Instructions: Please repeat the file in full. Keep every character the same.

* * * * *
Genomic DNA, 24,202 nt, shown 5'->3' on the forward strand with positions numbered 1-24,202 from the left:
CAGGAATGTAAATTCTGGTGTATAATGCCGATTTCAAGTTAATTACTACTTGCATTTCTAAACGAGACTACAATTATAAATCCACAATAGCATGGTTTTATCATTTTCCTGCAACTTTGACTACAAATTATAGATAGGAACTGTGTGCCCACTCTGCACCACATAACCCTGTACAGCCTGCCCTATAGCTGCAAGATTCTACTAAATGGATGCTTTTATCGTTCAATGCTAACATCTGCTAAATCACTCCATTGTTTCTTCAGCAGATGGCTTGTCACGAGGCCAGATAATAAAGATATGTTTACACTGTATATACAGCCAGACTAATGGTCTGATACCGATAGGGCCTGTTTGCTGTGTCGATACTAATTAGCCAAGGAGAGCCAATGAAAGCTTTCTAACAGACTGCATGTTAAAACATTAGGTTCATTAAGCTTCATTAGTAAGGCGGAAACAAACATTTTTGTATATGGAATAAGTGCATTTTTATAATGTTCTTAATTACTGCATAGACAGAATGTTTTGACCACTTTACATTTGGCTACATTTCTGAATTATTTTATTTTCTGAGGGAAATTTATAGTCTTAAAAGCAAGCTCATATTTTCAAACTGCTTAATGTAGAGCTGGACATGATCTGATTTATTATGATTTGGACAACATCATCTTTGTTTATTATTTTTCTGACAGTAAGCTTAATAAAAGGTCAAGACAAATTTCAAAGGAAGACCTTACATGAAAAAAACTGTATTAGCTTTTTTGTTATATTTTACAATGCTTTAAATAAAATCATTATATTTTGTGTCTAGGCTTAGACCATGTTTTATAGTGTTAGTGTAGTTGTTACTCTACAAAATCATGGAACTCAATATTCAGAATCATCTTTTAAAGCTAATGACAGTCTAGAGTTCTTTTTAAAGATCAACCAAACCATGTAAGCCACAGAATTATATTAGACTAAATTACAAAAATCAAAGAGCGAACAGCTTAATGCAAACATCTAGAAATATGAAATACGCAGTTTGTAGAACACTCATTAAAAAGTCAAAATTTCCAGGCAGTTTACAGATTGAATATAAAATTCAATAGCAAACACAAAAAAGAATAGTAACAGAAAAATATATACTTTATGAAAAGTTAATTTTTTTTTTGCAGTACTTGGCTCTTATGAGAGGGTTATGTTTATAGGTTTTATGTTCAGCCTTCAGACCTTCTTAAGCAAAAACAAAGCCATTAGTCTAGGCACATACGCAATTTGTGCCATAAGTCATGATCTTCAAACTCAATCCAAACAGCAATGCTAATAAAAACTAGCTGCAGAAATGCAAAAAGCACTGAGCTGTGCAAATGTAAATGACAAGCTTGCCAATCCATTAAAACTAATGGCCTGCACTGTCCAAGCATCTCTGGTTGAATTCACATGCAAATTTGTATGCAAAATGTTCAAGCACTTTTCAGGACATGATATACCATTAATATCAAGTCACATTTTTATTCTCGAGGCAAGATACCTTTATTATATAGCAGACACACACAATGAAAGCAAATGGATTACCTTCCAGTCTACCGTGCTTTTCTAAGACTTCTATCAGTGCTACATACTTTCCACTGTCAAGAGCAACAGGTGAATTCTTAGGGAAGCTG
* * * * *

Genomic DNA, 24,202 nt, shown 5'->3' on the forward strand with positions numbered 1-24,202 from the left:
CAGGAATGTAAATTCTGGTGTATAATGCCGATTTCAAGTTAATTACTACTTGCATTTCTAAACGAGACTACAATTATAAATCCACAATAGCATGGTTTTATCATTTTCCTGCAACTTTGACTACAAATTATAGATAGGAACTGTGTGCCCACTCTGCACCACATAACCCTGTACAGCCTGCCCTATAGCTGCAAGATTCTACTAAATGGATGCTTTTATCGTTCAATGCTAACATCTGCTAAATCACTCCATTGTTTCTTCAGCAGATGGCTTGTCACGAGGCCAGATAATAAAGATATGTTTACACTGTATATACAGCCAGACTAATGGTCTGATACCGATAGGGCCTGTTTGCTGTGTCGATACTAATTAGCCAAGGAGAGCCAATGAAAGCTTTCTAACAGACTGCATGTTAAAACATTAGGTTCATTAAGCTTCATTAGTAAGGCGGAAACAAACATTTTTGTATATGGAATAAGTGCATTTTTATAATGTTCTTAATTACTGCATAGACAGAATGTTTTGACCACTTTACATTTGGCTACATTTCTGAATTATTTTATTTTCTGAGGGAAATTTATAGTCTTAAAAGCAAGCTCATATTTTCAAACTGCTTAATGTAGAGCTGGACATGATCTGATTTATTATGATTTGGACAACATCATCTTTGTTTATTATTTTTCTGACAGTAAGCTTAATAAAAGGTCAAGACAAATTTCAAAGGAAGACCTTACATGAAAAAAACTGTATTAGCTTTTTTGTTATATTTTACAATGCTTTAAATAAAATCATTATATTTTGTGTCTAGGCTTAGACCATGTTTTATAGTGTTAGTGTAGTTGTTACTCTACAAAATCATGGAACTCAATATTCAGAATCATCTTTTAAAGCTAATGACAGTCTAGAGTTCTTTTTAAAGATCAACCAAACCATGTAAGCCACAGAATTATATTAGACTAAATTACAAAAATCAAAGAGCGAACAGCTTAATGCAAACATCTAGAAATATGAAATACGCAGTTTGTAGAACACTCATTAAAAAGTCAAAATTTCCAGGCAGTTTACAGATTGAATATAAAATTCAATAGCAAACACAAAAAAGAATAGTAACAGAAAAATATATACTTTATGAAAAGTTAATTTTTTTTTTGCAGTACTTGGCTCTTATGAGAGGGTTATGTTTATAGGTTTTATGTTCAGCCTTCAGACCTTCTTAAGCAAAAACAAAGCCATTAGTCTAGGCACATACGCAATTTGTGCCATAAGTCATGATCTTCAAACTCAATCCAAACAGCAATGCTAATAAAAACTAGCTGCAGAAATGCAAAAAGCACTGAGCTGTGCAAATGTAAATGACAAGCTTGCCAATCCATTAAAACTAATGGCCTGCACTGTCCAAGCATCTCTGGTTGAATTCACATGCAAATTTGTATGCAAAATGTTCAAGCACTTTTCAGGACATGATATACCATTAATATCAAGTCACATTTTTATTCTCGAGGCAAGATACCTTTATTATATAGCAGACACACACAATGAAAGCAAATGGATTACCTTCCAGTCTACCGTGCTTTTCTAAGACTTCTATCAGTGCTACATACTTTCCACTGTCAAGAGCAACAGGTGAATTCTTAGGGAAGCTG